Re: Jump size optimization info...

"Orlando Llanes" <>
9 Feb 2007 09:02:14 -0500

          From comp.compilers

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Re: Jump size optimization info... (Orlando Llanes) (2007-02-09)
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From: "Orlando Llanes" <>
Newsgroups: comp.compilers
Date: 9 Feb 2007 09:02:14 -0500
Organization: Compilers Central
References: 07-01-023
Keywords: assembler, optimize
Posted-Date: 09 Feb 2007 09:02:14 EST

        Thanks to those who responded! I figured out what I did wrong with
the +1/-1 problem, it now works...

        This method assumes that branch instructions are short, and
increases when neccessary. I wrote a really simple test program using
Visual C++ 6 Pro. For the interested, I pasted it at the following

        To keep the scanner and parser simple, the 16-bit Real Mode x86
instructions are abbreviated as follows...

n = nop
jx = jmp where x is 0..9
0..9: = label
r = ret

        Jump size optimization is done in 1 pass through the source code,
and x passes through the compiled binary.

        The way it works is basically...

Parse Loop
* If a label is declared, register its target address
* Upon reaching a jmp instruction
    - Emit a short jmp machine code (assume 0 for the relative target
    - Register jmp instruction, source address and target ID in the
branch list
* Emit other recognized instructions
* Repeat until EOF or error

Fixup loop
* Initialize size adjustment to 0
* For each branch instruction in the target
    - Calculate abs(target - source)
    - If result is greater than 128 and instruction size has not been
        > For each target address greater than end of instruction,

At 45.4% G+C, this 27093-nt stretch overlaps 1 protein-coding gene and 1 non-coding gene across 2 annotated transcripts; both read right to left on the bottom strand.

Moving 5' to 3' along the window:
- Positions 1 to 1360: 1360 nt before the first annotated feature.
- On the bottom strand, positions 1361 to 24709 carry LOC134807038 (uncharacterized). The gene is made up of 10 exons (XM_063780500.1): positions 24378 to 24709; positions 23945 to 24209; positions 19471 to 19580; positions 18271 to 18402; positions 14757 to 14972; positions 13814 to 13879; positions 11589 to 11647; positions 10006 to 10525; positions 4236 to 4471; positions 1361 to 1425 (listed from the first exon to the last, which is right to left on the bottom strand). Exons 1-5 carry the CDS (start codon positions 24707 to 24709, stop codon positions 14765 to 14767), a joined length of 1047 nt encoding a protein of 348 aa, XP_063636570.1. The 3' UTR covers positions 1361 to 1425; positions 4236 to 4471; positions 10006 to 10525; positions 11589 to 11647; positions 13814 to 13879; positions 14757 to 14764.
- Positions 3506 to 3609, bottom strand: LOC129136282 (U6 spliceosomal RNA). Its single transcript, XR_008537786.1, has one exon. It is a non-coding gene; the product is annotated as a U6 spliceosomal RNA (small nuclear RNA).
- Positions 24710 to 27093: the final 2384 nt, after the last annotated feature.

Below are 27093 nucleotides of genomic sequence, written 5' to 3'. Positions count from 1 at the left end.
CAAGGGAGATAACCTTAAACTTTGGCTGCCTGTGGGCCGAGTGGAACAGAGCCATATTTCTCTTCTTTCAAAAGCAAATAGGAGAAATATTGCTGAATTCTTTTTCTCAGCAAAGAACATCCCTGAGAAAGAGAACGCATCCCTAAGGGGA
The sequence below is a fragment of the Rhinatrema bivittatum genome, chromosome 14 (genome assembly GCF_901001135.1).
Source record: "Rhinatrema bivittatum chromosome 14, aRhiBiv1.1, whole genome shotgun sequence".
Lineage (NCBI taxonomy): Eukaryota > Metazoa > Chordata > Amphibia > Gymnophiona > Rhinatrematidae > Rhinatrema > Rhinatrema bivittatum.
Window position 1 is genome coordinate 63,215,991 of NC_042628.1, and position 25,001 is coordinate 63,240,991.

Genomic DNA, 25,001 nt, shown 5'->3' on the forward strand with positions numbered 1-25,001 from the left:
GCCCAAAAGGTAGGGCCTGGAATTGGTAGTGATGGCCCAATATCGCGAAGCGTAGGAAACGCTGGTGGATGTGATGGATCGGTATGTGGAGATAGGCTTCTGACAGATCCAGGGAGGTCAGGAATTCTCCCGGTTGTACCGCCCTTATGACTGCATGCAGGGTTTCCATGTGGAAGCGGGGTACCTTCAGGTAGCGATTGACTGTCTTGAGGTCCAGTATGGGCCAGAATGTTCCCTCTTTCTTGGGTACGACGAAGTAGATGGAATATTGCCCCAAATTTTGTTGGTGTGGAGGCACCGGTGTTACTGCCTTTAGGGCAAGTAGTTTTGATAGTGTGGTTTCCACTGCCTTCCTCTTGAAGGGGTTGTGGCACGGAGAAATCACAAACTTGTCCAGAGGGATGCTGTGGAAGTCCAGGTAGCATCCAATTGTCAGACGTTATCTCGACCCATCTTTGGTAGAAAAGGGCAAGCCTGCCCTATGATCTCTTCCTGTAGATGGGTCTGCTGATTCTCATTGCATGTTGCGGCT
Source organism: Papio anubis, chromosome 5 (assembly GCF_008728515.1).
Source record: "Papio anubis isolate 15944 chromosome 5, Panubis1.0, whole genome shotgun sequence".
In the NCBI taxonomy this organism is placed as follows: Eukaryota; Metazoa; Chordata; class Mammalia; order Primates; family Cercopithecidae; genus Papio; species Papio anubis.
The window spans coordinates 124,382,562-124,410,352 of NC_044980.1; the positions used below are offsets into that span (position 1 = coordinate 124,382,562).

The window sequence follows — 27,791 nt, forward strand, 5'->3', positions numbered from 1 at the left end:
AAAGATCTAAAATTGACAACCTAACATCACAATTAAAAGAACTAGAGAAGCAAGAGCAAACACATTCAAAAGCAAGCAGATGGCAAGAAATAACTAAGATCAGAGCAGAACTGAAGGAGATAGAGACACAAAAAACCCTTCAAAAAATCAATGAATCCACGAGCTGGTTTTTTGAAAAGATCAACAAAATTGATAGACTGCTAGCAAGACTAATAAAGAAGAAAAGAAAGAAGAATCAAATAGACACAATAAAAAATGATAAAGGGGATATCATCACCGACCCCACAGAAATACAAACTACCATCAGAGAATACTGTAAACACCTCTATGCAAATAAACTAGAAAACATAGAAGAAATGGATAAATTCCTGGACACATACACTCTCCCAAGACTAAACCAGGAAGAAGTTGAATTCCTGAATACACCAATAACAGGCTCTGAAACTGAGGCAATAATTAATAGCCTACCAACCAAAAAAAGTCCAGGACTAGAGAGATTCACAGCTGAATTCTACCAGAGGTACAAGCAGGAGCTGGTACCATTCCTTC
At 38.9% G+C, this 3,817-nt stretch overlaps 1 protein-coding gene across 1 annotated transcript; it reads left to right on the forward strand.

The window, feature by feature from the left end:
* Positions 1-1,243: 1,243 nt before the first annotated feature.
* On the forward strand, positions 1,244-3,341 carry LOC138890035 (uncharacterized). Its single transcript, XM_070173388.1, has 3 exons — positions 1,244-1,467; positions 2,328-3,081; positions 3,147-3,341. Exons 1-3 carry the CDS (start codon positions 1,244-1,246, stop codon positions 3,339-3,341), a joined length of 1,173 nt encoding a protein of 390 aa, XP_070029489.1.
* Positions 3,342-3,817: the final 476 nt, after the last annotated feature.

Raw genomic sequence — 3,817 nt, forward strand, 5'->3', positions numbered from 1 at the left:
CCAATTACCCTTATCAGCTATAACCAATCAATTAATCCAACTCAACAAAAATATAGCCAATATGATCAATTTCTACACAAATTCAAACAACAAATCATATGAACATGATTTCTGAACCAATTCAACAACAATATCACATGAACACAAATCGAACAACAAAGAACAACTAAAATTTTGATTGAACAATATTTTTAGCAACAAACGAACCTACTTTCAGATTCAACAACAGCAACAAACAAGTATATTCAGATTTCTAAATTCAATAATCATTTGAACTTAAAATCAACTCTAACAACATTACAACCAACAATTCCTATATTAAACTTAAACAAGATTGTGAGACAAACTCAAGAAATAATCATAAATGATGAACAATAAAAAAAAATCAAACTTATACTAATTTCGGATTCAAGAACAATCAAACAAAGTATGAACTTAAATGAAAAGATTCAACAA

increase target address by 1
        > For each branch instruction in the branch list whose source
address is greater, increase source address by 1
        > Insert 1 byte into the compiled code after current branch
        > Overwrite short instruction form with long instruction form
        > Add to size adjustment
* Repeat while size adjustment is non-zero

Backpatching loop
* For each branch instruction in branch list
    - Output 8-bit or 16-bit relative target address

        I like arrays, so that's what I used. This method can be
significantly improved on, but I haven't looked into it yet.

        The 3 bottlenecks are: 1) linear traversal of branch list for
source address adjustment, 2) linear traversal of target list for
target address adjustment, 3) shifting all bytes upwards when
instruction size increases.

        The person who responded to my e-mail a few years ago, and a
glance at Syzmanski's paper from a few years ago, suggested keeping a
variable which keeps track of the size increase/decrease. This method
would eliminate the need for immediate insertion upon instruction size
increase, but would require some form of recursion to calculate the
desired address. Keeping some kind of running total could eliminate
the need for recursion, but I'm not sure yet.

        This code helped me understand the concept without getting
distracted by the output. It is my hope that this was useful in some
way to someone :)

See ya!

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